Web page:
How I Prepared for my TEDx Talk in 35 days

Holy crap. There I was, a mere month before the talk of my life, mincing around a thermal spa in my robe and mules (that’s the name of those posh lounging slippers, I discovered).

On Saturday 12th March 2016 I gave a TEDx Talk at TEDxBathUniversity. I am delighted to report that I survived it without slips, trips or falls. But it could've turned out very differently. In this post - the first of two - I share:

when and how I was invited to give my TEDx Talk

how I began to prepare for my TEDx Talk; and

a video of how I collated content to use in my TEDx Talk. 
 

Invitation

At the beginning of February, I was on a training course at the Oval Cricket Ground learning how to be a better trainer. By the afternoon break I had knocked back half a dozen cups of filter coffee, grazed over a typically generous cricket buffet and was feeling very comfortable indeed. 

It was then that I took out my phone and read this email:

tedxinviteemail

 

Hoax. Mistake. Somebody’s taking the piss. Hang on, calm down. Let’s check the email account of the sender. No mickey, no mouse. Sent via OrateMate.com…this has come through the website contact page…surely a mistake. But to have sent it through my website page must mean that they’ve actually seen my mug shot (at the time, one could simply not miss my ‘moon’ head on the landing page of the website). It was impossible to mistake me for someone else. Hang on, calm down. There must be another explanation for this. Maybe the sender is asking me to forward this on to one of my clients. That’s what it’ll be. Yes. In fact, the sender writes ‘as you are an alumnus of the university’. Well, unfortunately I am not an alumnus. Ha. So it must be a mistake.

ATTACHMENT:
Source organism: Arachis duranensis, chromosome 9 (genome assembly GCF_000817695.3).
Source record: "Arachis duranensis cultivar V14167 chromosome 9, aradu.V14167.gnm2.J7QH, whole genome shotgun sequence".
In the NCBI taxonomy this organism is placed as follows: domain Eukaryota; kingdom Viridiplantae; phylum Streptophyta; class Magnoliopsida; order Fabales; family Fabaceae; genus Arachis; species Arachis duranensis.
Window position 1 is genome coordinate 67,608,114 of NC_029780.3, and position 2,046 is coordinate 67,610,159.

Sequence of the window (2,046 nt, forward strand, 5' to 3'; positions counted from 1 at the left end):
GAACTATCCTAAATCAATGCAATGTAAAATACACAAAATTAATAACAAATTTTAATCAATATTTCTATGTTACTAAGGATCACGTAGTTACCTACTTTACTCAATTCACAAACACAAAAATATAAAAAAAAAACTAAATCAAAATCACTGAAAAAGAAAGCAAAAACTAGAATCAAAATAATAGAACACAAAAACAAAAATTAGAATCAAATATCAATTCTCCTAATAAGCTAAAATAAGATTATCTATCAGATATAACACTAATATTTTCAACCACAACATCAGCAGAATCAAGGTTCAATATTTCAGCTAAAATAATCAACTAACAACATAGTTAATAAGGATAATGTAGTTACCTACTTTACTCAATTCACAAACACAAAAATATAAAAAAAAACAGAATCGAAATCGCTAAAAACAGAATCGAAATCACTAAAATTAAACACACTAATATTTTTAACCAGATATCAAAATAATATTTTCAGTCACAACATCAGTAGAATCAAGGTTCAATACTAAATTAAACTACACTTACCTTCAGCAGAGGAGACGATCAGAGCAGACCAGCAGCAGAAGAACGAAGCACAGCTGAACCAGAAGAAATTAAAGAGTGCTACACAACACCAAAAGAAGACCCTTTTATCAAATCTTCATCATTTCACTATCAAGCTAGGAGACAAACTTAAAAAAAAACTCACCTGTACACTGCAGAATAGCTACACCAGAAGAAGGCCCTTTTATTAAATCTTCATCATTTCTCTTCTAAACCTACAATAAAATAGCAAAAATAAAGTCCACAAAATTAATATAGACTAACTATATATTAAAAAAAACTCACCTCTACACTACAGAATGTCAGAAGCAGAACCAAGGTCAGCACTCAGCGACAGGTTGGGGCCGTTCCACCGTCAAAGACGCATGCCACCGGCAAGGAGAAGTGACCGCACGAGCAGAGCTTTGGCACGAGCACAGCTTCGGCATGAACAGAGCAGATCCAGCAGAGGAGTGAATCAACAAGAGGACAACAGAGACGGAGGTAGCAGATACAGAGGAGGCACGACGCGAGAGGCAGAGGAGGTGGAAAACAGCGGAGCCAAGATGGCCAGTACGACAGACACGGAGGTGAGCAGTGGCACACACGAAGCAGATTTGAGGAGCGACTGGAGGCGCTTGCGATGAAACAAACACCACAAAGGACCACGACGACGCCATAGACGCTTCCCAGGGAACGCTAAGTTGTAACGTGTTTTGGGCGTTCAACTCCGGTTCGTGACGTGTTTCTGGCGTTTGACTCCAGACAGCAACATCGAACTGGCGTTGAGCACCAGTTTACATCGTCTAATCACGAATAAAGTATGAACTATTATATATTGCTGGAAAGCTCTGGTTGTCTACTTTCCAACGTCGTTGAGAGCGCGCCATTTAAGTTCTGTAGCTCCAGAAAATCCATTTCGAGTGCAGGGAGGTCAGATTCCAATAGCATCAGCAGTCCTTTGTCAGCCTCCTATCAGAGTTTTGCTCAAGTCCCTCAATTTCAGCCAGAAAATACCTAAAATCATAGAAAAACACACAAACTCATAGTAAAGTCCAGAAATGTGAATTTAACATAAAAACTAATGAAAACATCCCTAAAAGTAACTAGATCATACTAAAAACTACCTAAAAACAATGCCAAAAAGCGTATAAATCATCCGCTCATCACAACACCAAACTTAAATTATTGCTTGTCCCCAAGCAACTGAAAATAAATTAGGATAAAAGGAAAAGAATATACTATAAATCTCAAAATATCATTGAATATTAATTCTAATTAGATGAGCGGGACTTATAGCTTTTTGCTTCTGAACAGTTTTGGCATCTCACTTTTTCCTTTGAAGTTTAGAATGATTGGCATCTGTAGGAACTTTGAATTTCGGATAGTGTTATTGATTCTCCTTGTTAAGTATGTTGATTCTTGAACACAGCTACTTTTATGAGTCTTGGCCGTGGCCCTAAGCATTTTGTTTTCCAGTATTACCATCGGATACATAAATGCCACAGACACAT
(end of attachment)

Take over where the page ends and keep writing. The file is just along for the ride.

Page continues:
The break was over. I was back in the Prince of Wales Room talking about learning behaviours and Nuero Linguistic Programming. At least, I think I was. My head, meanwhile, was thinking shit, shit, holy shit, what if it’s not a mistake?!

The email invitation was not a mistake. On the Friday evening, 5th February, I spoke to the wonderful organiser, Jess Verdon. Within 30 minutes I had accepted the invitation and confirmed to Jess that I would speak on Saturday 12th March 2016. I had 35 days to prepare the talk of my life. 
 

Timeline

On the official TEDx website there is advice on how to prepare for your talk. TED recommends the following timeline:

6 months before the event’s day: Thesis and basic outline due
5 months out: A script or detailed outline due
4 months out: Second draft and first rehearsals
3 months out: Final draft and more rehearsals
2 months out: Bi-weekly rehearsals
1 month out: Weekly rehearsals
2 weeks out: Take a break. (Don’t think about the talk.)
1 week out: Rehearsals
1-2 days out: Dress rehearsals

Crumbs. I had 5 weeks

Ideally, I would have simply cancelled everything in my diary for the forthcoming weeks, locked myself in the office and not surfaced until the big day. But unfortunately I didn't have that luxury. I looked at the first two of the 5 weeks I had to prepare for the talk:

  1. a 3-day break with my wife to a luxury spa ahead of Valentines Day; followed by a long weekend with friends visiting from Sweden.
     
  2. preparing and delivering a workshop on Creative Thinking; attending a tech awards ceremony; and meeting friends in London for a long-overdue catch up. 

OK. Don't panic. You're a professional. You can do this and it will be all right on the night. 

I then discovered that all of the other speakers had finished and submitted their scripts before the start of my Week 1. Also, our slide decks needed to be submitted to the AV team on the Wednesday of my Week 2. 

Holy crap. There I was, a mere month before the talk of my life, mincing around a thermal spa in my robe and mules (that’s the name of posh lounging slippers I discovered!).
 

Content

Here's a short video recorded on 1st March just 11 days before my TEDx Talk:


My TEDx Talk

Coming soon